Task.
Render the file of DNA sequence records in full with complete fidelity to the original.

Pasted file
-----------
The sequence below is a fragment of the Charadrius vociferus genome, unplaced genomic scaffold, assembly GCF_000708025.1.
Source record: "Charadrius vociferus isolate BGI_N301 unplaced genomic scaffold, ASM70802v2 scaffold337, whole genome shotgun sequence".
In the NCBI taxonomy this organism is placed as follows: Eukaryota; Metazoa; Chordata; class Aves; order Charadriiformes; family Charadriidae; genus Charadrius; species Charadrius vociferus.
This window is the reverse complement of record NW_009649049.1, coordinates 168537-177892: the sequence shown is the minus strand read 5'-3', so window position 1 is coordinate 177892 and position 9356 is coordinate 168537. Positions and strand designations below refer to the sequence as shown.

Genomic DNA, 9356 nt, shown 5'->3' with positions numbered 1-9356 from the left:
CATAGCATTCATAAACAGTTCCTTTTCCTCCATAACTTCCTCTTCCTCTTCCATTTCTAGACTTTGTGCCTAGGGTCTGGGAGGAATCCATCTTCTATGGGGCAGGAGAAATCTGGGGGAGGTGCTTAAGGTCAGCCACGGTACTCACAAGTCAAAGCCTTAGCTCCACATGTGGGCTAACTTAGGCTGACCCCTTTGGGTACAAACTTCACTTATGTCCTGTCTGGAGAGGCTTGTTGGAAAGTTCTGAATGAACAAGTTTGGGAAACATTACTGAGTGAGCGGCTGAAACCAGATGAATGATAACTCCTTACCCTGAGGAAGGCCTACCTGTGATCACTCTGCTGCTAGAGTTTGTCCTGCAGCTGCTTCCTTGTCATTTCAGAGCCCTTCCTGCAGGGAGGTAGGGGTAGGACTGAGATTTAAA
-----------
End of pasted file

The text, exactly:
The sequence below is a fragment of the Charadrius vociferus genome, unplaced genomic scaffold, assembly GCF_000708025.1.
Source record: "Charadrius vociferus isolate BGI_N301 unplaced genomic scaffold, ASM70802v2 scaffold337, whole genome shotgun sequence".
In the NCBI taxonomy this organism is placed as follows: Eukaryota; Metazoa; Chordata; class Aves; order Charadriiformes; family Charadriidae; genus Charadrius; species Charadrius vociferus.
This window is the reverse complement of record NW_009649049.1, coordinates 168537-177892: the sequence shown is the minus strand read 5'-3', so window position 1 is coordinate 177892 and position 9356 is coordinate 168537. Positions and strand designations below refer to the sequence as shown.

Genomic DNA, 9356 nt, shown 5'->3' with positions numbered 1-9356 from the left:
CATAGCATTCATAAACAGTTCCTTTTCCTCCATAACTTCCTCTTCCTCTTCCATTTCTAGACTTTGTGCCTAGGGTCTGGGAGGAATCCATCTTCTATGGGGCAGGAGAAATCTGGGGGAGGTGCTTAAGGTCAGCCACGGTACTCACAAGTCAAAGCCTTAGCTCCACATGTGGGCTAACTTAGGCTGACCCCTTTGGGTACAAACTTCACTTATGTCCTGTCTGGAGAGGCTTGTTGGAAAGTTCTGAATGAACAAGTTTGGGAAACATTACTGAGTGAGCGGCTGAAACCAGATGAATGATAACTCCTTACCCTGAGGAAGGCCTACCTGTGATCACTCTGCTGCTAGAGTTTGTCCTGCAGCTGCTTCCTTGTCATTTCAGAGCCCTTCCTGCAGGGAGGTAGGGGTAGGACTGAGATTTAAA